As the coronavirus ravages the U.S., investors may wish to look across the Pacific for new investments. While the U.S. cases have continued to climb, China has actually reported no new "native" cases in the country for each of the past four days. While China is still seeing new cases, none are from Wuhan or Hubei, the epicenter of the crisis, and all reported new cases have been imported from overseas.

One stock investors may want to consider is Chinese e-commerce company (JD -3.84%). Obviously, with many Chinese citizens still wary of going out and about among crowds, and with the long-term trends pointing to continued e-commerce growth in China and elsewhere, e-commerce companies seem poised to both weather the current storm and come out the other side even stronger.

However, within that sector, there's an additional reason as to why JD is even better positioned than rivals.

A JD delivery courier in a mask untethers boxes for delivery on the street.

JD's business model is superior in the time of coronavirus. Image source:

Asset-light may not be the right move

Investors should understand how differs from larger rival Alibaba (BABA -2.95%) and upstart challenger Pinduoduo (PDD -2.19%). First, Alibaba is the oldest and largest of the Chinese e-commerce platforms and has traditionally employed an "asset-light" strategy, by which it collects commissions on items sold through its platforms as well as advertising revenue. Pinduoduo has a similar business model, though with a unique twist that allows buyers to "team" up for bulk buying, with items often shipping directly from the manufacturer. Both elements further lower costs to the end consumer. In addition to not taking control of inventory, both Alibaba and Pinduoduo outsource their delivery to third parties.

Alibaba has a majority investment in Cainiao, which is its delivery logistics subsidiary, but Cainiao doesn't employ delivery persons directly. Rather, Cainiao is more of an information hub that connects disparate delivery services, warehouses, and distribution centers. In addition, Alibaba has minority investments in two large couriers, ZTO Express (ZTO 0.47%) and YTO Express (SEHK:6123). Pinduoduo also depends on third parties such as these other couriers, including China's official national postal service. Last year, Pinduoduo made up nearly 30% of all packages delivered through the national service.

JD owns it all

This is in contrast to JD, which decided early on to build out its own logistics network across the country and also employ all of its own delivery personnel in-house. Last quarter, JD's owned warehouse space expanded to 16.9 million square meters. JD also initially focused on high-quality merchandise from large and medium-sized businesses, and has pushed into more general merchandise in recent years, including fresh groceries.

That business model is much more expensive and capital-intensive than those employed by Alibaba and Pinduoduo, even once spurring Alibaba founder Jack Ma to say that JD's business would "end in tragedy." However, JD's business model is looking awfully good right now. By owning all of its logistics personnel and warehouse space, JD can better control safety protocols for employees and spin up operations faster than rivals once the downturn recedes.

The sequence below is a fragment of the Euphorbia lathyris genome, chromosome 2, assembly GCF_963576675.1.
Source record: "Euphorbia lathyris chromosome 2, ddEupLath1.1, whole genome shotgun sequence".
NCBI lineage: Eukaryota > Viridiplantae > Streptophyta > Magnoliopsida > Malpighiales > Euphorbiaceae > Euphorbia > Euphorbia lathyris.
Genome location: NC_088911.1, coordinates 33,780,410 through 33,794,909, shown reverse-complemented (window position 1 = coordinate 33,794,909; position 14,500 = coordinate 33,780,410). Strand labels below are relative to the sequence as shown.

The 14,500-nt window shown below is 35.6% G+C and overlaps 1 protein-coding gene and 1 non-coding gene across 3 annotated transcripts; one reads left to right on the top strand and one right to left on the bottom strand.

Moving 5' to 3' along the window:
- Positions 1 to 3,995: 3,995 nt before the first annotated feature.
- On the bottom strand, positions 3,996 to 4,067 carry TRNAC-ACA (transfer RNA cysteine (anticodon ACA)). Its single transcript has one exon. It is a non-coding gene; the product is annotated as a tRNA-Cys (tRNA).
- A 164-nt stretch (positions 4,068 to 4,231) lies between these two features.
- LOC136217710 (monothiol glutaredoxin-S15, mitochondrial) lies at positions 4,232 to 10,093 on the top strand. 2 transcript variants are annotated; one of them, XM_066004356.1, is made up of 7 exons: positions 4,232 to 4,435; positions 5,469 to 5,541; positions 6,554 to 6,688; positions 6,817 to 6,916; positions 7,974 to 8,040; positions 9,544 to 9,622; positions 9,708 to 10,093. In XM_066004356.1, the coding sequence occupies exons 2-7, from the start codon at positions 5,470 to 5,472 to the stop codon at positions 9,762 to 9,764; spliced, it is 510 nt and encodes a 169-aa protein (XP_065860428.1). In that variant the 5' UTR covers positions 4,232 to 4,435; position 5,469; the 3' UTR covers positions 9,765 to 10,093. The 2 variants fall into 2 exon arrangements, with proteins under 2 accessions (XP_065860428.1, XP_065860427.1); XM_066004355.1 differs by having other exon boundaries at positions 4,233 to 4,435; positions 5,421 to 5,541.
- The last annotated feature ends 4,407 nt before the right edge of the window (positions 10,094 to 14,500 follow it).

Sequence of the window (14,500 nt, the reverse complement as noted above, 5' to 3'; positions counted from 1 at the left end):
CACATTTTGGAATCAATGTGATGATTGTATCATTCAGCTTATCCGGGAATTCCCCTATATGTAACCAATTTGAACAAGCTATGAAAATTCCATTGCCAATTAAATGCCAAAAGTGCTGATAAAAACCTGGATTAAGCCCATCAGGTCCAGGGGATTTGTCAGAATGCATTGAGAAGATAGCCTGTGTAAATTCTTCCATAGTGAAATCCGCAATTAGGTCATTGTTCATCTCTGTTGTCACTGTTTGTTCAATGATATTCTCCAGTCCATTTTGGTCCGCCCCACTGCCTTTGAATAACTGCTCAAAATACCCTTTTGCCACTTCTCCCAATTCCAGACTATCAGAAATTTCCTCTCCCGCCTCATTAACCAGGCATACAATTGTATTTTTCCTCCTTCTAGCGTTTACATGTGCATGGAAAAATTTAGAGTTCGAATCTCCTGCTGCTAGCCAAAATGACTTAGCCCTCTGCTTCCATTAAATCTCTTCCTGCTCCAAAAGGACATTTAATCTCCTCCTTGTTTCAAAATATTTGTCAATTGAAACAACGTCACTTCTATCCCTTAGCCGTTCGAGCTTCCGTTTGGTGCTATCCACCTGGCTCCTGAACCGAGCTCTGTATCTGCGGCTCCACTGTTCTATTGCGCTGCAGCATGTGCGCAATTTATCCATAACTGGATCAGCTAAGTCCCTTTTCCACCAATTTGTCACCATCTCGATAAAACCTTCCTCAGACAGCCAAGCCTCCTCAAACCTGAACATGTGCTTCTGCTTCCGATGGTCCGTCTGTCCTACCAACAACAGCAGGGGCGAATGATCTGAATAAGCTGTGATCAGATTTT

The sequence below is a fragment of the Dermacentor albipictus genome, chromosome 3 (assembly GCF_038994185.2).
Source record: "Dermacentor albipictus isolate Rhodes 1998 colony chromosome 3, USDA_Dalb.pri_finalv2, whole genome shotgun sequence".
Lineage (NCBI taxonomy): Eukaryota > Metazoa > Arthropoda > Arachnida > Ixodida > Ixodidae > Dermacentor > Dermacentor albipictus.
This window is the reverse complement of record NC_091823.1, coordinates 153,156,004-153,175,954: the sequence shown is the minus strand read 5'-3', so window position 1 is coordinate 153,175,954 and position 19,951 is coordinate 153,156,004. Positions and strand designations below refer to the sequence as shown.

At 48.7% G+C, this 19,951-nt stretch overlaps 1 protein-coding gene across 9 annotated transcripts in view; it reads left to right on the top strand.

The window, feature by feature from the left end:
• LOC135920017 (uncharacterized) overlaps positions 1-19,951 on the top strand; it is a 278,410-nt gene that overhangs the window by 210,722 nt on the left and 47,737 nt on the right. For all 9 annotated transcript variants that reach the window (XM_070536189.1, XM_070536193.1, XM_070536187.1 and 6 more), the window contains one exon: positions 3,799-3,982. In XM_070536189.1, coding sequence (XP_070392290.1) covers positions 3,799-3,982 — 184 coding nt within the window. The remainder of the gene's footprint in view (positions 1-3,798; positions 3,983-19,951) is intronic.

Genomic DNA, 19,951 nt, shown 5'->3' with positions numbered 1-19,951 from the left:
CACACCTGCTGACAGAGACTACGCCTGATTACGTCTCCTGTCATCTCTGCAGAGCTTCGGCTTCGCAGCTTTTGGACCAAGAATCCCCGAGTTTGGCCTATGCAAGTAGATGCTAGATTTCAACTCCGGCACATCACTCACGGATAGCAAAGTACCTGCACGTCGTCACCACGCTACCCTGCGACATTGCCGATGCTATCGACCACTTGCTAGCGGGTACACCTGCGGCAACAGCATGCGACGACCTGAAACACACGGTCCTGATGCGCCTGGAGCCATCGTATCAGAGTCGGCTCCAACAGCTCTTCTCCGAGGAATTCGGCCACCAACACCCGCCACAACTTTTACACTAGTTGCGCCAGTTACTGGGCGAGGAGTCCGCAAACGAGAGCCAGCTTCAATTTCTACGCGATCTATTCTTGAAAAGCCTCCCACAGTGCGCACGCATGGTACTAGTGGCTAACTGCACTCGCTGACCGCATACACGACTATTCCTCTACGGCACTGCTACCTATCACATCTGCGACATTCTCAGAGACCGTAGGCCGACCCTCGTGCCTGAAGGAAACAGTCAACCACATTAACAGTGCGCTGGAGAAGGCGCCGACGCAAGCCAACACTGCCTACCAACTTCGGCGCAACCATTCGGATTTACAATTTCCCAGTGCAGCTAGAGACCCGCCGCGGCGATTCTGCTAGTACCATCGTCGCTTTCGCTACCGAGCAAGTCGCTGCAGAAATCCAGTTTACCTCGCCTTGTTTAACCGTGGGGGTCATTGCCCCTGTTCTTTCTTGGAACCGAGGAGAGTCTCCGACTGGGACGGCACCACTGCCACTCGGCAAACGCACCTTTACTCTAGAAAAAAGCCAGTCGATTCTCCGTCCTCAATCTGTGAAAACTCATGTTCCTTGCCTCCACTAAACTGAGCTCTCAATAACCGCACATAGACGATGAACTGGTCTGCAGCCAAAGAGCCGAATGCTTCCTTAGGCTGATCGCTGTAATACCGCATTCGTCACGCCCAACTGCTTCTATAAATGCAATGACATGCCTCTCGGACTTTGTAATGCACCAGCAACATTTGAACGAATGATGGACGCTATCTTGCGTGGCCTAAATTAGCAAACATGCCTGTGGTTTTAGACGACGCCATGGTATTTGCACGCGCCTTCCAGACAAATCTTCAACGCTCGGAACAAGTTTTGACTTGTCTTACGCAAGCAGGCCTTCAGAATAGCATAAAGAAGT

The control it exerts over its platform can also better ensure speedy delivery times and cut out counterfeit goods, which have been known to be a problem for JD's rivals. That kind of trust is sure to win over more of the Chinese population, who may be wary of potential tampered goods and uncertain delivery controls and times, especially in the age of coronavirus.

On the recent fourth-quarter conference call with analysts, JD management pointed its increasing net promoter scores, as well as accelerating customer growth -- even in the quarter prior to the outbreak. That bodes well for JD's competitive future. Management also touted JD's unique position to deliver necessities such as consumer staples and fresh groceries during this uncertain period.

Thanks to our use of investments in our self-operated proprietary supply chain and logistics network, was able to resume full operations very quickly after the Chinese New Year, and has been in a unique position to provide broad product selection and uninterrupted timely service to our customers in most parts of the country, as people turned to e-commerce for daily groceries and other necessities ... the consumer staple categories, such as groceries, fresh produce, healthcare and household products are in greater online demand during the past five weeks and was among the few companies and in many cases, the only major platform that could fulfill the orders. 

Of particular interest during this time may be JD's joint venture with Walmart (WMT -0.14%) called Dada-JD Daojia, designed to give lower-tier rural cities grocery delivery in two hours or less. Also, JD has expanded offerings to lower-tier cities through its Pinduoduo challenger and social-buying site Jingxi, which management said had processed about 1 million orders per day prior to the outbreak.

With a focus on technology, its own controlled logistics network, and in-house employees that it can train, JD's quality above-all-else philosophy is highly likely to win over more customers going forward. That's probably why, despite the shutting down of large swaths of China in the current quarter, management still projects year-over-year revenue growth of over 10%.

In the long run, quality wins out

Though JD's heavy investments in logistics, employees, warehouses, and technology have come at a steep price in the past, the long-term strategic benefit of those investments is coming to the fore right now. That's why JD appears poised to take more market share in China's e-commerce industry as China comes out of the coronavirus slowdown, and likely for the long term as well.